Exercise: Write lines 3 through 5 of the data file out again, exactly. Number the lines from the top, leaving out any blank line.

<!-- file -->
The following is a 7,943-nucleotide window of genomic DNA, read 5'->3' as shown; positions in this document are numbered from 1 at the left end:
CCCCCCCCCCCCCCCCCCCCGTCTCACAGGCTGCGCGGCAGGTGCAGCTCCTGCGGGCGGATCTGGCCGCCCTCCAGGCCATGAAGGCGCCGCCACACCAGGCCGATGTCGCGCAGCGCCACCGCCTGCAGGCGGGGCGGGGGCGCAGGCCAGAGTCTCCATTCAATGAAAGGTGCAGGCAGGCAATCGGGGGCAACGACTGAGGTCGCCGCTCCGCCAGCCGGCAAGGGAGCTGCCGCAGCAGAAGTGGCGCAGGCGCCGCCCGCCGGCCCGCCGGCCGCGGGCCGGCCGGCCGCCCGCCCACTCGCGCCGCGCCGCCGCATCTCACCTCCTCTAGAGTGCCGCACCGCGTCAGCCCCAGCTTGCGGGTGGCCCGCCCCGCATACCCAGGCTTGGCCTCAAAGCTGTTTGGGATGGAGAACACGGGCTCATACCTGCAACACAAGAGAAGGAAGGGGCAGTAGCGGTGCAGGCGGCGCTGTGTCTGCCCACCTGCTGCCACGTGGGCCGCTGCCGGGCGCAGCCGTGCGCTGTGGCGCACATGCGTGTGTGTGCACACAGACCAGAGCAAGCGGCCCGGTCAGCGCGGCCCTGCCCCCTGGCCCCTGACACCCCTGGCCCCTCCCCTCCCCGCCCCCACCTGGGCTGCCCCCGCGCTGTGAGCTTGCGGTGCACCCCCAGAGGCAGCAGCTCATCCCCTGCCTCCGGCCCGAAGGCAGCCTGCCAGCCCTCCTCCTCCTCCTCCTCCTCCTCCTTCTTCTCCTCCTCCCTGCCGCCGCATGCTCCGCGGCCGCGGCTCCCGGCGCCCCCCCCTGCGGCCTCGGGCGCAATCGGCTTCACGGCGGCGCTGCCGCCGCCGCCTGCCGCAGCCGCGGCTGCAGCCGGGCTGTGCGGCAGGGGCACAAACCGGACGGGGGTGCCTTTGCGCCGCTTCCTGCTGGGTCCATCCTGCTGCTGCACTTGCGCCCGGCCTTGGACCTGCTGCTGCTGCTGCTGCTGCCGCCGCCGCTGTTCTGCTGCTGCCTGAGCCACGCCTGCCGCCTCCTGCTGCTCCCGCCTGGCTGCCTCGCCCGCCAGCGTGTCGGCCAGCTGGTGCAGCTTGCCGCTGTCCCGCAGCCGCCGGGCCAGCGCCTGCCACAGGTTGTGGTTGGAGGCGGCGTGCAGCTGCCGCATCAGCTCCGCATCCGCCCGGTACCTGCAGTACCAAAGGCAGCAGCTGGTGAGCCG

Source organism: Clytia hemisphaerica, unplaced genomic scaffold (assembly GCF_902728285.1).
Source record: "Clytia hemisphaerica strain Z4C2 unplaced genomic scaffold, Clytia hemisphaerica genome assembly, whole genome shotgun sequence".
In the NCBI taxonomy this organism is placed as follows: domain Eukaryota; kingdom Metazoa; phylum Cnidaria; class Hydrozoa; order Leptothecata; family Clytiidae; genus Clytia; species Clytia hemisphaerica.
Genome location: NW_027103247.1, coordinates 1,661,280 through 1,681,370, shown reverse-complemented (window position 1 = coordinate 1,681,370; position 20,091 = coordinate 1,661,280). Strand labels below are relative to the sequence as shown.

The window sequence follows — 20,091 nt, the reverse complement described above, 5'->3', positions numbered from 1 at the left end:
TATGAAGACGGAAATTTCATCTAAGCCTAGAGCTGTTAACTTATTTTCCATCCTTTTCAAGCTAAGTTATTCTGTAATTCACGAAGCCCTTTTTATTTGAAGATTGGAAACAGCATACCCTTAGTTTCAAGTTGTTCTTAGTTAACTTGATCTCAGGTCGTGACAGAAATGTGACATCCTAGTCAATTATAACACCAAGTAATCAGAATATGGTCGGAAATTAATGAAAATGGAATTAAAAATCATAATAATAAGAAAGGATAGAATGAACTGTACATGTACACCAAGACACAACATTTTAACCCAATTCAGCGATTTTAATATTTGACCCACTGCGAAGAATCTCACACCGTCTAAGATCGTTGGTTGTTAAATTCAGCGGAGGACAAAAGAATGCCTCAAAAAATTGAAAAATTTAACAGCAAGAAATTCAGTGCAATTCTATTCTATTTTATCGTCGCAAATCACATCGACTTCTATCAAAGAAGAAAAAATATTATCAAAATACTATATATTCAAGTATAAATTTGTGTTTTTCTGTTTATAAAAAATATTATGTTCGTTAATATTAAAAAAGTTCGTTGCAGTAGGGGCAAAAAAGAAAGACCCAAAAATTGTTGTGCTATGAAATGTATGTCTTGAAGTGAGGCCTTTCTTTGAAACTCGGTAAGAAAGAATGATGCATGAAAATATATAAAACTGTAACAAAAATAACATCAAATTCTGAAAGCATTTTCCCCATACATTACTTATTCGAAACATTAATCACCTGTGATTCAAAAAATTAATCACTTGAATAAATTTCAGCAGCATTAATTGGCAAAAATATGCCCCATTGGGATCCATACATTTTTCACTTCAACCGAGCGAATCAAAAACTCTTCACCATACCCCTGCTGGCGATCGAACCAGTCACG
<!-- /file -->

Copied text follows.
Source organism: Clytia hemisphaerica, unplaced genomic scaffold (assembly GCF_902728285.1).
Source record: "Clytia hemisphaerica strain Z4C2 unplaced genomic scaffold, Clytia hemisphaerica genome assembly, whole genome shotgun sequence".
In the NCBI taxonomy this organism is placed as follows: domain Eukaryota; kingdom Metazoa; phylum Cnidaria; class Hydrozoa; order Leptothecata; family Clytiidae; genus Clytia; species Clytia hemisphaerica.